Soon, actors all over New York are literally killing to get a role in Al’s play.  Meanwhile, Eva just wants to retire and get out of New York but first, she has to do one last job for Al…

In between all the killing, the characters frequently launch into monologues that have been lifted from other films.  John Leguizamo does a Brando imitation.  Lisa Marie (Tim Burton’s ex, not yours truly) delivers the cuckoo clock speech from The Third Man.  A suggestion for aspiring filmmakers: if you’re going to make a bad film, don’t remind your audience that they could be watching The Third Man instead.

Anyway, the plot sounds interesting but none of the potentially intriguing ideas are explored.  I imagine that the film was meant to be a satire of Off-Broadway ruthlessness but ultimately, the film is just another tediously violent indie film from the 90s.  This is one of those movies where nobody can do anything without spending an excessive amount of time talking about it beforehand and, when things do turn violent, it’s the worst type of quirky, sadistic, drawn-out, “look how crazy we are” violence.

There’s a scene towards the end of the film where Al shoots a group of people in a bar.  This is intercut with clips from the Odessa Steps sequence from Battleship Potemkin.  As Al leave, he shoots the TV showing Battleship Potemkin and, I have to say, that really annoyed me.  Seriously, just as a bad filmmaker should not remind people that they could be watching The Third Man, he shouldn’t invite them to compare his film to Battleship Potemkin unless he’s willing to back up the comparison.  When Al shot the TV, I found myself hoping that Sergei Eisenstein would pop up and shoot him.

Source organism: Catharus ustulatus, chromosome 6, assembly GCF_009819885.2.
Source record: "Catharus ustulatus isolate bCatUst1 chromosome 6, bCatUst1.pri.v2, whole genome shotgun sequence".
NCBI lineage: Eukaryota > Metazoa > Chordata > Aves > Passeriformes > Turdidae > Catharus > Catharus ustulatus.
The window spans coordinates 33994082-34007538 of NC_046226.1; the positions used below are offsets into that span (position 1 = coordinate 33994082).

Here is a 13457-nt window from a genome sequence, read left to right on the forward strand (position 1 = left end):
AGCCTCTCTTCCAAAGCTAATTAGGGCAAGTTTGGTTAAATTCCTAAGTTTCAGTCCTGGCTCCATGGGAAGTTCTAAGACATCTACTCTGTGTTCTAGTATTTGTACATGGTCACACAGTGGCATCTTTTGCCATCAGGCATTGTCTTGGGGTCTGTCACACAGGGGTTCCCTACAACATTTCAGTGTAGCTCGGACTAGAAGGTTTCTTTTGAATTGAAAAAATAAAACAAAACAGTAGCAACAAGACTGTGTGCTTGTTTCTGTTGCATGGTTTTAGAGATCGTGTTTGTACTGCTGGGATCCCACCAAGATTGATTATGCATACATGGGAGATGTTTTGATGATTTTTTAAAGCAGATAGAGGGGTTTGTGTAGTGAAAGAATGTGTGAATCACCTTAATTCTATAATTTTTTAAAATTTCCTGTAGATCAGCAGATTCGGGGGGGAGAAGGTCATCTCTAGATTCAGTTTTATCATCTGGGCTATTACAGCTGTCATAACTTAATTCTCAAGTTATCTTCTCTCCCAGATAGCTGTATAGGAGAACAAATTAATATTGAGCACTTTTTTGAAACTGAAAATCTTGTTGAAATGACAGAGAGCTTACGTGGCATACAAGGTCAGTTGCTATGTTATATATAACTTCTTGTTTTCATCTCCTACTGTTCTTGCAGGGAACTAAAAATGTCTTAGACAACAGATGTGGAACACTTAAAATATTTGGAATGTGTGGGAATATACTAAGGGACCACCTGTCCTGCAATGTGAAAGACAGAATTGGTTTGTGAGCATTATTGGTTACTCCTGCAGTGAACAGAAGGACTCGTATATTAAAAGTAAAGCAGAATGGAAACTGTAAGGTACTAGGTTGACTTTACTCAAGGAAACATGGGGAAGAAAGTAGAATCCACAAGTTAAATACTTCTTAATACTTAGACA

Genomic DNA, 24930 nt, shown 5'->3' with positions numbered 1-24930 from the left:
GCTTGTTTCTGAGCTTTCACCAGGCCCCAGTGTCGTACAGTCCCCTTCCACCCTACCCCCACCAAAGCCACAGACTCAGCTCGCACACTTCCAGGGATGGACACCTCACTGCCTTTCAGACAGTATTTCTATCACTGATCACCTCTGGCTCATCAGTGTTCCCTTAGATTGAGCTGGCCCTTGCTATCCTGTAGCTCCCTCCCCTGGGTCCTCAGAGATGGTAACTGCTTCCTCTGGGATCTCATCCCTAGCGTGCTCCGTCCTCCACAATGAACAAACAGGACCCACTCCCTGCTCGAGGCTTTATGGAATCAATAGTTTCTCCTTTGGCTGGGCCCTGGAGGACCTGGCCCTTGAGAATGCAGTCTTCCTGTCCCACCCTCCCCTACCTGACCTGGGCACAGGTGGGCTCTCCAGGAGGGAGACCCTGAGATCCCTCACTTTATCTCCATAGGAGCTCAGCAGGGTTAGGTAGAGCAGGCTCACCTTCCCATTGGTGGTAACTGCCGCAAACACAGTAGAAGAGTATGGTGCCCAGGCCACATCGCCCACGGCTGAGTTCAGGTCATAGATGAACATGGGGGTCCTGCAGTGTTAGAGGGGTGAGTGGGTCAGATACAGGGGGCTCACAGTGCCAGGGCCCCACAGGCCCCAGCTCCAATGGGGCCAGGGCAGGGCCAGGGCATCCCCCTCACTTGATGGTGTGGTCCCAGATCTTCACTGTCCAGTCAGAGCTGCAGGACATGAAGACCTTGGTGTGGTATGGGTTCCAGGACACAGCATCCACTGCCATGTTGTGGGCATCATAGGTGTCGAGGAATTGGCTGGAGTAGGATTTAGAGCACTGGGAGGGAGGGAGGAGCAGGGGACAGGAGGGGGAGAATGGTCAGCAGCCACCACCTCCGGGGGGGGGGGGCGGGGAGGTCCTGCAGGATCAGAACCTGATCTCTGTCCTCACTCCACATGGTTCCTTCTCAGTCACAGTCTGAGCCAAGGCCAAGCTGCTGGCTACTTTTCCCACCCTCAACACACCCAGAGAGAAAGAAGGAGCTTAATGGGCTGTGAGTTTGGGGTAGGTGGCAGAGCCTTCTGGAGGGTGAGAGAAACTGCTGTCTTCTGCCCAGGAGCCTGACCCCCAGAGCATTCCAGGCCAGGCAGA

Frogs for Snakes is one of the worst films that I’ve ever seen.  It may, in fact, be the worst but I would need to rewatch Ted 2 before I said that for sure.  But, if you have insomnia, Frogs For Snakes will at least put you to sleep.

Previous Insomnia Files:

  1. Story of Mankind
  2. Stag
  3. Love Is A Gun
  4. Nina Takes A Lover
  5. Black Ice